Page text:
A lesson of service
The homily at the funeral service for Jim Jeffords on Friday contained a message with meaning that reaches far beyond the confines of the church in Rutland where the funeral took place and beyond the boundaries of Vermont.
It was a spiritual message with wide application to the hurly-burly of the everyday world and the world of politics. The Rev. Dr. Steven E. Berry used a text from Matthew: “The greatest among you will be your servant. All who exalt themselves will be humbled, and all who humble themselves will be exalted.” The message of the day was that Jim Jeffords, state senator, attorney general, U.S. representative and senator, was a “servant leader,” a humble man who had no interest in exalting himself.
It is perhaps cynical to think that the message of humility and service is a fine one for a sermon in a church. We all feel better when we hear those words, but reality requires us to put aside pious sermons when we engage in the battle for survival in the worlds of work or politics. It’s every man for himself in our rough-and-tumble world, and the survival of the fittest may determine the winners more surely than the Gospel of Matthew.
Certainly, there is confirmation for that view in the way that politics has worked in the years since 2006, when Jeffords left the Senate. There is no doubt that Jeffords or his predecessor in office, Robert Stafford, would have little tolerance for the polarization and paralysis that have turned the present Congress into the least productive one in history. Both men would no doubt have cringed when the present House speaker, John Boehner, boasted that it was a good thing Congress had passed fewer bills than ever before.
Members of Congress today do not act in the manner of servant leaders. In more ways than one they are serving themselves first. They meet and conduct business on a truncated schedule from Tuesday to Thursday because they prefer to be out in their districts raising money and glad-handing constituents. They are advised by their leadership that they must devote four hours each day on the phone raising money. They operate within a world of lobbyists and high rollers that is far removed from ordinary people and who have little notion of service except to serve oneself. Their own re-election is their paramount interest, and if they believe they must abandon their posts as leaders to further their own interests, they will do it.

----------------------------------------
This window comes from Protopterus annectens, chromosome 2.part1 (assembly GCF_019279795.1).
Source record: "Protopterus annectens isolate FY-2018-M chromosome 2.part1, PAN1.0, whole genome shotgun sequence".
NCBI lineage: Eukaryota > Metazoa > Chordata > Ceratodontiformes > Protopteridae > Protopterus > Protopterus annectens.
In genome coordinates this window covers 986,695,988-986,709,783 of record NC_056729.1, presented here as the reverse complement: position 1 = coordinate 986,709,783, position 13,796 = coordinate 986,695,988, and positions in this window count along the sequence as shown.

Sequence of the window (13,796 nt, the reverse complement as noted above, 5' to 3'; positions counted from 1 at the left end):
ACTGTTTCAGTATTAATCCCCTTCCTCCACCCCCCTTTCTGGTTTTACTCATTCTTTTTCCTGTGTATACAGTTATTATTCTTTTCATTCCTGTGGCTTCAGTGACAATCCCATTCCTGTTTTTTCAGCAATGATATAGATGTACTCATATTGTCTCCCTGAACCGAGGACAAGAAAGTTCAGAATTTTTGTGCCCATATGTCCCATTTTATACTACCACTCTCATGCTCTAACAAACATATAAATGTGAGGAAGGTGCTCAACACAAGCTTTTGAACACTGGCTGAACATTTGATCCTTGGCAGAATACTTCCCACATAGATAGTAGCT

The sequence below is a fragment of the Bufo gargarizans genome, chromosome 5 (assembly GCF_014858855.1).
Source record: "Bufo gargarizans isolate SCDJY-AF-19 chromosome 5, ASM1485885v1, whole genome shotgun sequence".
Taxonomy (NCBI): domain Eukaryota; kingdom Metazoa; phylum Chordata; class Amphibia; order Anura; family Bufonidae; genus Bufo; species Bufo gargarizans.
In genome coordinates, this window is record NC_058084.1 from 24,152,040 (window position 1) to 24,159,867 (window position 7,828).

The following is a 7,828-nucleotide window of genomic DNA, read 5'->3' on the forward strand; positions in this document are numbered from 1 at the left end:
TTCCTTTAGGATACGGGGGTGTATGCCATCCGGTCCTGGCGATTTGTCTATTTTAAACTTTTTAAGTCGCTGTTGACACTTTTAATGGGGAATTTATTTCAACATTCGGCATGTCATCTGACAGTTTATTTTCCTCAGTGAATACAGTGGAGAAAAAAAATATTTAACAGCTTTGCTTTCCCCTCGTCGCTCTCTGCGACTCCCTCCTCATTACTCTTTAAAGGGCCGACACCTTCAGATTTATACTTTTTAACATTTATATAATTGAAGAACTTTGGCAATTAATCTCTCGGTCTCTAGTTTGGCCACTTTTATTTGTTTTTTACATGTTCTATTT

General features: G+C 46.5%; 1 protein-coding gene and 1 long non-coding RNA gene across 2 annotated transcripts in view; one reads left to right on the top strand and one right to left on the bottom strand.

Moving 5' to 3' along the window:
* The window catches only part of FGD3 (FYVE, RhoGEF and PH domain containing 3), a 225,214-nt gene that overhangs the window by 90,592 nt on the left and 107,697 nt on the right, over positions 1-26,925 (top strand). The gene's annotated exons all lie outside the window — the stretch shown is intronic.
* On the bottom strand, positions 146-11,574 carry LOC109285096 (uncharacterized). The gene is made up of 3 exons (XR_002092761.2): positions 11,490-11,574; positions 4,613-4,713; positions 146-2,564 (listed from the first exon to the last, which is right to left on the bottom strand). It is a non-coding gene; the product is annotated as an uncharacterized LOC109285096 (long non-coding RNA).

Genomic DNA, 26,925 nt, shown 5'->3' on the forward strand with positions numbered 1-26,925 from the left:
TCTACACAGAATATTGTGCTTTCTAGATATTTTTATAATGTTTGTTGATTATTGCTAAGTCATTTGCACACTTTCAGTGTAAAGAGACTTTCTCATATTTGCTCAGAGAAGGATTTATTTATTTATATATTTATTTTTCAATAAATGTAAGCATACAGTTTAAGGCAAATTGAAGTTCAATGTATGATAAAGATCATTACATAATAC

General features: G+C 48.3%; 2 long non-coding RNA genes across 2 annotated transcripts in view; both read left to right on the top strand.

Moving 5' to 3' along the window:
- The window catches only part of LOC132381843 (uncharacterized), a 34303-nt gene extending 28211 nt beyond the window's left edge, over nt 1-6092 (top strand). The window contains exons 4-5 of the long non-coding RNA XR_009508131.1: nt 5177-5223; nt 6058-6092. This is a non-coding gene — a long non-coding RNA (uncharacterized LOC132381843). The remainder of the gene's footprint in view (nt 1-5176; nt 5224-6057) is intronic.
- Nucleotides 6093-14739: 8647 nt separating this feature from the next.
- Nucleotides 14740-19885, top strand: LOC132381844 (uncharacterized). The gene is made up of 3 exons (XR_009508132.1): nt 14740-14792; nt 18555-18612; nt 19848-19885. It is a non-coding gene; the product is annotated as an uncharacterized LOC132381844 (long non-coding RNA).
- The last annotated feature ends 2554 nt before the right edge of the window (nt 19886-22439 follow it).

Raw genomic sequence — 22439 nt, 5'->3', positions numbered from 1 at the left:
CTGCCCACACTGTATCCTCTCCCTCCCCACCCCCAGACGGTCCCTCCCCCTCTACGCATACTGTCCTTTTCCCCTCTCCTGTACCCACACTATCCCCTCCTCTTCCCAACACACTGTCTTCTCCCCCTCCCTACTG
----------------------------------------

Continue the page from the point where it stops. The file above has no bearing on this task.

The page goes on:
The eulogies for Jim Jeffords painted a different picture. It wasn’t as if he was not a competitive man. His childhood friend, George Hansen, described a baseball game among sixth graders in Rutland when Jeffords’ team won the right to bat first and proceeded to put 25 runs on the board before the bottom of the first inning, when the game was called for supper. The lesson Hansen took from it was not to let Jim Jeffords bat first.
At his funeral, Jeffords’ children, Leonard and Laura, noted that he was a fierce competitor when playing hearts or Risk or Monopoly.
Competition and ambition are in the DNA of American life, but they need not be harnessed to serve the self first. And yet that is a lesson that has faded from consciousness. Jeffords’ ambition and his competitive spirit were harnessed to serve the disabled, to preserve our environment, to foster educational opportunity. Since he left office, the corrupting power of big money has only grown, and self-interest has forced to the side servant leaders like Jeffords.
Jeffords was not slick. He was not eloquent. He was not grandiose or self-serving. His children knew him as a dad who liked to putter around on his tractor in Shrewsbury or hike the hills with his dogs. People who met him may not have felt they were able to get behind his awkward style and shy demeanor to the real person, but the person standing before them was the real person. Lack of artifice left him as the man he was.
It is important to keep in mind the enduring truth of what the Rev. Berry was saying about humility and service. Only by remembering the legacy of public servants like Jim Jeffords can we change the culture so that selfishness recedes and the servant, finally, is exalted.